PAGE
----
Coalition puts forth forest plan
A coalition of more than 30 conservation groups, fishing guides and coastal businesses Wednesday unveiled a blueprint for state-owned forests in the Coast Range that would reserve half of the moss-draped rainscape for protection of fish, wildlife and water quality.
The proposal by the Tillamook Rainforest Coalition would leave half of the forests under an Oregon Department of Forestry plan that uses logging to create a range of forest conditions, from large, dense trees to open clear-cuts. The other half, much of it river corridors valuable to fish and wildlife, would be logged only when needed to thin overcrowded timber.
An economic study commissioned by the coalition said forest protection could have a greater payoff for coastal counties than accelerated logging because it would diversify area economies, ensure clean drinking water and attract more recreation spending.
"This gives us a chance to recover thousands of jobs we have lost because of habitat degradation," said Tillamook fishing guide Bob Rees. He said guides have seen business plunge due to declines in local fisheries.
But commissioners in rural counties that receive proceeds from state logging say the proposal betrays the goals of forests replanted by volunteers after the famed Tillamook fires decades ago. Counties turned the lands over to the state, with the expectation that consistent cutting would generate local dollars, they said.
"People in Clatsop County understand trees are not just a product to be cut and sold," said Clatsop County Commissioner Sam Patrick. "We understand people from the (Willamette) Valley want to come over and walk in the forest, but we also need to provide services for our people that people in the valley take for granted."
The forest reserve proposal may face a challenging legal road. If the Legislature were to approve an upcoming bill writing the changes into law, or voters were to pass an initiative doing so, counties may contest the changes in court as a violation of the deal that transferred the land to the state.
"It's something both sides would have to agree to," said Tillamook County Commissioner Tim Josi.
Current state law requires state forests to be managed for their "greatest permanent value," including timber cutting but also safeguarding wildlife. By some estimates, as much as a third of the forests are already off-limits to logging due in part to fish and wildlife needs.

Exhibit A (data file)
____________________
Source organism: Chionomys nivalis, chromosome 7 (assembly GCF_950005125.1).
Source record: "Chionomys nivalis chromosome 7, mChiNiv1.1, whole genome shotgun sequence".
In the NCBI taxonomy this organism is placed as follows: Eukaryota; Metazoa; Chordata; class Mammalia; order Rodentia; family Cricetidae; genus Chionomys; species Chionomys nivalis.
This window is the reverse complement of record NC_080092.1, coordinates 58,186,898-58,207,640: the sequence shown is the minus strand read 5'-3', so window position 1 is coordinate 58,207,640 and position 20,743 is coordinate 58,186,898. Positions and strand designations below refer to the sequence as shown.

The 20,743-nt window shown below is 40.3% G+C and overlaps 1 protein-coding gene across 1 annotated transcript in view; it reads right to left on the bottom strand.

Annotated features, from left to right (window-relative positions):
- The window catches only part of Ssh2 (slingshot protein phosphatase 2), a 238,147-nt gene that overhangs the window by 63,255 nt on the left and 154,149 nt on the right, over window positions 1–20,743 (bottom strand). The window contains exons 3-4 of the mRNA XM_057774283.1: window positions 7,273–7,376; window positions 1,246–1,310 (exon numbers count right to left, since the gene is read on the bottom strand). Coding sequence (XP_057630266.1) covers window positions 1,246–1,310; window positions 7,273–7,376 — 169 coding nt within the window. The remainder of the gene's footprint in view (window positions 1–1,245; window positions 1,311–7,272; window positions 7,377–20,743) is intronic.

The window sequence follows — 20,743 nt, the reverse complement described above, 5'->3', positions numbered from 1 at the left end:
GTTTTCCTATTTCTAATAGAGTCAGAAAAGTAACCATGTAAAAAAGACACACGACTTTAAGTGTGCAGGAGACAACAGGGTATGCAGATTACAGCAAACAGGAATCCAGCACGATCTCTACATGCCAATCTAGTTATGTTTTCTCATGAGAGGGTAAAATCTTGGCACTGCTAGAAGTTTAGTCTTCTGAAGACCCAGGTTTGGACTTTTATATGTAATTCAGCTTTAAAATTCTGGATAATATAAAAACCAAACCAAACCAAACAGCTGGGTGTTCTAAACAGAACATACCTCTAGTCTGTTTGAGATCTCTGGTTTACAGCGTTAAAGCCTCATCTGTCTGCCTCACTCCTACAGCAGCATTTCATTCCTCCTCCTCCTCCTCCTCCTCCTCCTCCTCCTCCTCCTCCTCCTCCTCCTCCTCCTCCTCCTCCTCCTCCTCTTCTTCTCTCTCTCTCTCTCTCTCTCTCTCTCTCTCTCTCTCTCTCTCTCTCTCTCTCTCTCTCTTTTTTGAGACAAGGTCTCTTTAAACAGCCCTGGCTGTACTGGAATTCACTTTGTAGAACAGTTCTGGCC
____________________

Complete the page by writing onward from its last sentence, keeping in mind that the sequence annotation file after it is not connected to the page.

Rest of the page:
The forest coalition went to great lengths to argue that greater forest protections would help area communities, not harm them. Businesses including the Northwest Sportfishing Industry Association, Tillamook Guides Association, restaurants, markets and art galleries have signed onto the plan.
Logging overall would not decrease, but it would not increase as much as the state had planned.
"This is not an antilogging proposal," said Guido Rahr, president of The Wild Salmon Center and chairman of the coalition. "We respect the counties' needs for revenue."
Washington County Commissioner Dick Schouten appeared at a news conference Wednesday in Portland. Although his largely urban county receives some revenue from state forest logging, he said clear-cutting spectacular forests of the Coast Range is "like scraping paint off a Rembrandt to paint something else."
Rivers and streams emerging from the state forests supply water to some 350,000 people, including coastal towns and cities in the Willamette Valley.
Economics professors from the University of Montana and Pacific University in Forest Grove compiled a study for the coalition, concluding the Oregon Department of Forestry had neglected many values of forest protection. Healthy fisheries and wildlife could bring coastal counties enough hunting, fishing and recreational spending to drive more job growth than modest increases in logging, it said.
More information is available at www.tillamookrainforest.org.
Michael Milstein: 503-294-7689; email@example.com
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